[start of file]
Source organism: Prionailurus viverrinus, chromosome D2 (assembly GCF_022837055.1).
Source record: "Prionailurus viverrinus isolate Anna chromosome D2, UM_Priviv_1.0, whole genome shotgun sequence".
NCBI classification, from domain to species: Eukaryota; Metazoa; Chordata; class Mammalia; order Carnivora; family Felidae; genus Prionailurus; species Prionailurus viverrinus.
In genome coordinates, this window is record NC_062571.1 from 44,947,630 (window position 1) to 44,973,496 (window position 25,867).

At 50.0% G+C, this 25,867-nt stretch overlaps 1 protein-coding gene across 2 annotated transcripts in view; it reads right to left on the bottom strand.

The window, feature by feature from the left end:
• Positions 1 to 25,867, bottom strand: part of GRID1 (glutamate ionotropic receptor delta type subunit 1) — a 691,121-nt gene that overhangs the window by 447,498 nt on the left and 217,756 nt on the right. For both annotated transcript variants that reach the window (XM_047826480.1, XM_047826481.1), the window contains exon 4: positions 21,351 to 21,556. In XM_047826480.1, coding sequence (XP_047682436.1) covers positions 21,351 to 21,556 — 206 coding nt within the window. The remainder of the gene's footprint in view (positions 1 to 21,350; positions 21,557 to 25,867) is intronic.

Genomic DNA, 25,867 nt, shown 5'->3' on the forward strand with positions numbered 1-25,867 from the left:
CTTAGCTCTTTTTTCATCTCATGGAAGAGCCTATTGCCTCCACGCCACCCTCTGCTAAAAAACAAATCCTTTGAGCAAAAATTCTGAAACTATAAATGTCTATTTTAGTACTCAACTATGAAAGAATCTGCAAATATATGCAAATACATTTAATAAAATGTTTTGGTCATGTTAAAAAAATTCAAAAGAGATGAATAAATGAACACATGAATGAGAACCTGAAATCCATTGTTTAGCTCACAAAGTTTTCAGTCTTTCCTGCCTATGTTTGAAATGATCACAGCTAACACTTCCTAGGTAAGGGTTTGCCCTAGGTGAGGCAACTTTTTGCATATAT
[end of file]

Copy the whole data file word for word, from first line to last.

Source organism: Prionailurus viverrinus, chromosome D2 (assembly GCF_022837055.1).
Source record: "Prionailurus viverrinus isolate Anna chromosome D2, UM_Priviv_1.0, whole genome shotgun sequence".
NCBI classification, from domain to species: Eukaryota; Metazoa; Chordata; class Mammalia; order Carnivora; family Felidae; genus Prionailurus; species Prionailurus viverrinus.
In genome coordinates, this window is record NC_062571.1 from 44,947,630 (window position 1) to 44,973,496 (window position 25,867).

At 50.0% G+C, this 25,867-nt stretch overlaps 1 protein-coding gene across 2 annotated transcripts in view; it reads right to left on the bottom strand.

The window, feature by feature from the left end:
• Positions 1 to 25,867, bottom strand: part of GRID1 (glutamate ionotropic receptor delta type subunit 1) — a 691,121-nt gene that overhangs the window by 447,498 nt on the left and 217,756 nt on the right. For both annotated transcript variants that reach the window (XM_047826480.1, XM_047826481.1), the window contains exon 4: positions 21,351 to 21,556. In XM_047826480.1, coding sequence (XP_047682436.1) covers positions 21,351 to 21,556 — 206 coding nt within the window. The remainder of the gene's footprint in view (positions 1 to 21,350; positions 21,557 to 25,867) is intronic.

Genomic DNA, 25,867 nt, shown 5'->3' on the forward strand with positions numbered 1-25,867 from the left:
CTTAGCTCTTTTTTCATCTCATGGAAGAGCCTATTGCCTCCACGCCACCCTCTGCTAAAAAACAAATCCTTTGAGCAAAAATTCTGAAACTATAAATGTCTATTTTAGTACTCAACTATGAAAGAATCTGCAAATATATGCAAATACATTTAATAAAATGTTTTGGTCATGTTAAAAAAATTCAAAAGAGATGAATAAATGAACACATGAATGAGAACCTGAAATCCATTGTTTAGCTCACAAAGTTTTCAGTCTTTCCTGCCTATGTTTGAAATGATCACAGCTAACACTTCCTAGGTAAGGGTTTGCCCTAGGTGAGGCAACTTTTTGCATATAT